Tuesday, January 28, 2014

Mrs. McGinty

By Jesse Halsey c1932

Mrs. McGinty keeps a little candy and notion shop on a back street near the school. Her trade is not entirely confined to children for she also sells homemade crullers (or doughnuts, as she calls them) of her own manufacture. My friend, Hopkins, stopped in the other day. He waited while some children were served. Then Mrs. McGinty brought his package. “I believe the depression do be over,” she greeted him.

“How’s that?” inquired Hopkins. “Is your trade picking up?”

“Ah, no, nothin’ astonishin,’ but the children do be buyin’ ten-cent kites. Last year it was five cents they would be payin.’”

Hopkins told me this the other day, and since then I have been counting the kites. There were twenty yesterday, flying off the Grandin Road viaduct*, ten or a dozen from the Airport, and groups of three to six here and there along Eastern Avenue. Most of them looked like the store-bought variety, only here and there was one that was homemade (or boy-made).

In Eden Park last Saturday, I watched an old grandfather trying to adjust the “bellyband” and tail while an eight-year-old tyrant held the string and gave orders. They were having a strenuous time. Somehow it brought to mind a kite that stood seven feet tall, made by an old Indian who lived on the back street of our village, when I was a boy. In a strong wind even he couldn’t hold it and tied it to the rail-fence with his wife’s clothesline (and as many as he could borrow from the neighbors). It was from him I learned the art (or knack) of making a kite that would fly. The fancy designs were pictured and described in “The American Boy’s Handy Book,” but old Asarriah knew how to make them fly. My creations were always lifeless until he took a hand. “It all depends on the bellyband,” and he rolled the word deliciously. Outside of reading Holy Scripture that inelegant morsel was never allowed in the vocabulary of our Puritan household. Other boys could have that kind of an ache, but regardless of green apples, we were never allowed to describe it in those [exact?] terms. I used to think it might be partial compensation to just say it right out loud—“bellyache.” And on one occasion I did. My aunt and sisters were chagrined beyond measure and I got a switching afterwards, but it was worth it just to say what you felt and to have had the applause of one sympathetic listener in the person of the great Mrs. Beers, who lived in the summer colony and came to our house for milk. Her husband was the president of the mail order house, “Beers, Doebuck & Company,” and she had given me their catalogue—nearly as big as our Bible and much more interesting to my six-year-old intelligence.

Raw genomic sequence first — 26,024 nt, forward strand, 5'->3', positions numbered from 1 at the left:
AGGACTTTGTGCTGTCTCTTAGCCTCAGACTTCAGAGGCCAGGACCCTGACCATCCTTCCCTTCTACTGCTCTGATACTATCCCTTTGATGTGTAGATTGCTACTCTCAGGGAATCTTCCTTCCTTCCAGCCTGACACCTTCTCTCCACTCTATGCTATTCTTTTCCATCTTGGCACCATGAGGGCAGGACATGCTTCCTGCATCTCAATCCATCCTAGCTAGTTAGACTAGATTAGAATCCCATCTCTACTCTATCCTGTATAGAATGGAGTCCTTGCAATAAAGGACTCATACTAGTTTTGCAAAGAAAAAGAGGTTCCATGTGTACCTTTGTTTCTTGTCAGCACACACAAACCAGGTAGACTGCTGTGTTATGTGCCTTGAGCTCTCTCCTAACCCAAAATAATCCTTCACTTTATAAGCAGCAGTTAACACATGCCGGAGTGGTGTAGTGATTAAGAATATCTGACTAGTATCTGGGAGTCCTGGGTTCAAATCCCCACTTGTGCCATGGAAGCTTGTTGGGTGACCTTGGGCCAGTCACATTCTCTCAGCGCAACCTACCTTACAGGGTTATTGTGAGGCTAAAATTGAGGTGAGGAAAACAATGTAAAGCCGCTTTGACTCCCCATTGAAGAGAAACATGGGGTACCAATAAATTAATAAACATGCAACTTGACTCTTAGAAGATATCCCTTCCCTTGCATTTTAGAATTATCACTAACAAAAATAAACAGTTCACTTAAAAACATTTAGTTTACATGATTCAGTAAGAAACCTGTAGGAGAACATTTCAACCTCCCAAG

She always laughed at my antics and when, one night I was rolling on the floor before the fireplace, she asked me what was the matter, it just slipped out. “Why, Mrs. Beers, I got the bellyache.” How she laughed; and how I smarted afterwards! I still maintain it was worth it.

But I was talking about the anatomy of a kite and not my own. It is a delicate art to make a kite that will hang in perfect balance and, as old Asorriah said, it all depends on the placing of the string that the boys used to call the “bellyband.” And, much to my delight, I find that the word is still used to designate the same part in the construction of kites for military and scientific purposes.